The State Of Our Office Supplies
Even in our green-conscious world, most paper is still wrought from the fibers of virgin wood removed from our forest ecosystems. Current forestry practices still hurt our wildlife, our water quality, our climate, and many other attributes related to these forest ecosystems.
Large businesses are some of the biggest consumers of paper. That means that business owners have a chance to make a difference in our environment by making paper purchases based on informed decisions. Thanks to environmental groups like ForestEthics and Dogwood Alliance, office sector environmental paper policies began being instituted back in 2002. Each year sees more companies jumping on the bandwagon toward preserving our forest ecosystems by making responsible office supply choices.
Businesses have begun to press that more paper be sourced by forests that have certification by the Forest Stewardship Council (FSC). Companies are avoiding purchasing paper from producers who log in endangered forests, convert forests to tree plantations, and promote the production of trees through genetic engineering in locations such as Indonesia and in the Southern states of the U.S.
Thanks to the efforts of these companies, these businesses have accrued the ability to motivate conservation projects as well as projects intended to improve forestry practices within the Southern United States.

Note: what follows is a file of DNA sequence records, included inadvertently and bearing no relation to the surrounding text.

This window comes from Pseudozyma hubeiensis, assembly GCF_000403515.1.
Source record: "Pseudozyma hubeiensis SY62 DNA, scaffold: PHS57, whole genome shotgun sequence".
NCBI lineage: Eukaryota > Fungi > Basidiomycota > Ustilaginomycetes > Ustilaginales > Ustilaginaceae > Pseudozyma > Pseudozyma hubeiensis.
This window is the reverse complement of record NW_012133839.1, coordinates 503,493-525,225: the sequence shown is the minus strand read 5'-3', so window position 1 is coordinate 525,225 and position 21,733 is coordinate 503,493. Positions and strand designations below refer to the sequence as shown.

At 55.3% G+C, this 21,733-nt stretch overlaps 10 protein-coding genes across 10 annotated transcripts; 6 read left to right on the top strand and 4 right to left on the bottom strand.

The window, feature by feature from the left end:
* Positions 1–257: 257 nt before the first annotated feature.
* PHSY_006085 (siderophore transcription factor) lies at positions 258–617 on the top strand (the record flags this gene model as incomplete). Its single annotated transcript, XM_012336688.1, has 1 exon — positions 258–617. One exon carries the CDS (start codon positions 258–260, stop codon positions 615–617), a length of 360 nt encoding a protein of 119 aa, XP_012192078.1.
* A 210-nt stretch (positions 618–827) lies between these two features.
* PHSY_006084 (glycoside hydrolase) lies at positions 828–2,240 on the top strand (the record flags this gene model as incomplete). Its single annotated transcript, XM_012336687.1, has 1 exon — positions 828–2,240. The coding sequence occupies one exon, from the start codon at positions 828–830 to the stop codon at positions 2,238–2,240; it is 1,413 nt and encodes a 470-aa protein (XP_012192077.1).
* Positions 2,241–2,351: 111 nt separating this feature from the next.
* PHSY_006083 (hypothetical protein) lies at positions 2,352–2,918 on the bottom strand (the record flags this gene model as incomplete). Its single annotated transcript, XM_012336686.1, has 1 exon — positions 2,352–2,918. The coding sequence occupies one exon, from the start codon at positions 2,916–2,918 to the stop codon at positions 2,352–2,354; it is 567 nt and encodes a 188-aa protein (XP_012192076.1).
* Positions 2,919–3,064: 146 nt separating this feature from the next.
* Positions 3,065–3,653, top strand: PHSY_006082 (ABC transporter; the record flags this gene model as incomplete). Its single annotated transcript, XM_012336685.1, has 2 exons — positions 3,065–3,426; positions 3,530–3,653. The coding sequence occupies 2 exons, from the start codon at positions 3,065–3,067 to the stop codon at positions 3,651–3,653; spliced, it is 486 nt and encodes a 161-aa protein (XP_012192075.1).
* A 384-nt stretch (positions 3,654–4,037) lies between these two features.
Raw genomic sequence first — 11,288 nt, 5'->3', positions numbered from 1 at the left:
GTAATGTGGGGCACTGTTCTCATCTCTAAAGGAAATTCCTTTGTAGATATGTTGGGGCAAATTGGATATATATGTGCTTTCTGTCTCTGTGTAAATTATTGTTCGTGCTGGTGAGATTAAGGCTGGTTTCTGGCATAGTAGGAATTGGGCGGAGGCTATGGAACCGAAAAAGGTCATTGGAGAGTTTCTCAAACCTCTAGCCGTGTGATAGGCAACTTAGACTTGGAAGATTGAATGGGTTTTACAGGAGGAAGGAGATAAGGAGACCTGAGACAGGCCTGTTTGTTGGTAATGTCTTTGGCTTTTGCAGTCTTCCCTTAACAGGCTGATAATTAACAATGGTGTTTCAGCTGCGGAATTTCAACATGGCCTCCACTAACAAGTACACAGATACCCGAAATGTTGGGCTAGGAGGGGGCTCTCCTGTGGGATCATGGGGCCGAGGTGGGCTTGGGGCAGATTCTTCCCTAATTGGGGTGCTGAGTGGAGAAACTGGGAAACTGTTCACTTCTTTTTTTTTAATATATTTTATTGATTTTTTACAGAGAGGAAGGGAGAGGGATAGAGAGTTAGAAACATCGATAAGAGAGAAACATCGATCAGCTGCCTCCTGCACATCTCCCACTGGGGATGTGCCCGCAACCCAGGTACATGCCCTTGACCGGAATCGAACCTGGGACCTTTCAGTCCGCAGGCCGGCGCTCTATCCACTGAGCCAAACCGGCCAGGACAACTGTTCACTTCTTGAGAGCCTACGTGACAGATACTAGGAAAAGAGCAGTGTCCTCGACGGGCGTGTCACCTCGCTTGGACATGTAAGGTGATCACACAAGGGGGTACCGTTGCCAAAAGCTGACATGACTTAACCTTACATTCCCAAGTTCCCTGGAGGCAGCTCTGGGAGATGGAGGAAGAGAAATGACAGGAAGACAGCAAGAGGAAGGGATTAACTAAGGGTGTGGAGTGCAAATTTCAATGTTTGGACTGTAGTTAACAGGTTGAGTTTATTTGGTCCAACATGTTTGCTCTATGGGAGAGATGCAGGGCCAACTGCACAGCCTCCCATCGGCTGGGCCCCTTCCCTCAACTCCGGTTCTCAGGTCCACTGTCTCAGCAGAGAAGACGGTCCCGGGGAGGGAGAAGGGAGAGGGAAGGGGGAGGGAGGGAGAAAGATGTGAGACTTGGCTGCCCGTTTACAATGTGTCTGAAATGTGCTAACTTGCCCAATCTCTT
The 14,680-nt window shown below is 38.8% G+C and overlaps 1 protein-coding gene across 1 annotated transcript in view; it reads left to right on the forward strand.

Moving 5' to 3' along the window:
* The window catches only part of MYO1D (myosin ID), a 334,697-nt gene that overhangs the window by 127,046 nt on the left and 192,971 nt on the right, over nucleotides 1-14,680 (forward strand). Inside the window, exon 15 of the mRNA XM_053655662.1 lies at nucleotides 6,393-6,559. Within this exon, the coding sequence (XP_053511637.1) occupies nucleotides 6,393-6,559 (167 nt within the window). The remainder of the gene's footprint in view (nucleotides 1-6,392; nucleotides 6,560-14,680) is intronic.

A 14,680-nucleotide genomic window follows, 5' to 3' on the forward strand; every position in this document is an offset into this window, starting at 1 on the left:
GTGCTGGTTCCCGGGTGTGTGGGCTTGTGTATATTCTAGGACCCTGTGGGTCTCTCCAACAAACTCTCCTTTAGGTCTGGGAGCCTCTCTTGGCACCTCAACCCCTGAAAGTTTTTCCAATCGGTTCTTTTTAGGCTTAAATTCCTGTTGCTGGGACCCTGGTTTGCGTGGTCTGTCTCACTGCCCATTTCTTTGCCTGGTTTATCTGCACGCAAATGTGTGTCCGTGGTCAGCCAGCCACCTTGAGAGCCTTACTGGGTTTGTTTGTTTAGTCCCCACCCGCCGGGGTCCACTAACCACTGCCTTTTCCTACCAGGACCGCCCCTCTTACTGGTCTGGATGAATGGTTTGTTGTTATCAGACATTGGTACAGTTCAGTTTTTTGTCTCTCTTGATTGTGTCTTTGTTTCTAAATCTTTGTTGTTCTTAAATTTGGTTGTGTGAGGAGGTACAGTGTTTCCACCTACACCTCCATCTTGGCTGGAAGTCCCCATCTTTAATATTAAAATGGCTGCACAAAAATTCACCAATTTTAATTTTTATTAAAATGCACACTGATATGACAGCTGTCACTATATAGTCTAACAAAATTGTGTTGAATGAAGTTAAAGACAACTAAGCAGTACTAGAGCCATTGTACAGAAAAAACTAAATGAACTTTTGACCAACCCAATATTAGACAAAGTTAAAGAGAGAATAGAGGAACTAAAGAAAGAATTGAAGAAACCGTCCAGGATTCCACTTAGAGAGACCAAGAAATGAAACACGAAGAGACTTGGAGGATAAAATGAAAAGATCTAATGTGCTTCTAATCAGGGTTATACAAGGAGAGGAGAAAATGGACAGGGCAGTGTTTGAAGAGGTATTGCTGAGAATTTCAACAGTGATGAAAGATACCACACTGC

Still, paper produced in endangered forests is still traded on the market. So caring businesses can be happy about their progress, yet remain cautious consumers. Of course, there's always room for improvement.
No matter whether you're buying bulk paper for a Fortune 500 company or school supplies for your first grader, being conscious of the environment and taking responsibility begins with these three steps:
*Use less paper.
*Know where your paper comes from and refuse to use paper from endangered forests, forests being managed in a way that is unsustainable, or from other dubious sources.
*When choosing paper, buy those products with the highest percentage of post-consumer recycled content. The remaining percentage should carry Forest Stewardship Council (FSC) certification.
There are nonprofit organizations (NPO's) dedicated to this subject and you can always consult them for help in deciding which companies are your best bets for buying paper that is produced in a manner that takes responsibility for our environment. If you fail to obtain information on a given concern, don't hesitate to take a close look at the policies of the producers and their paper sources.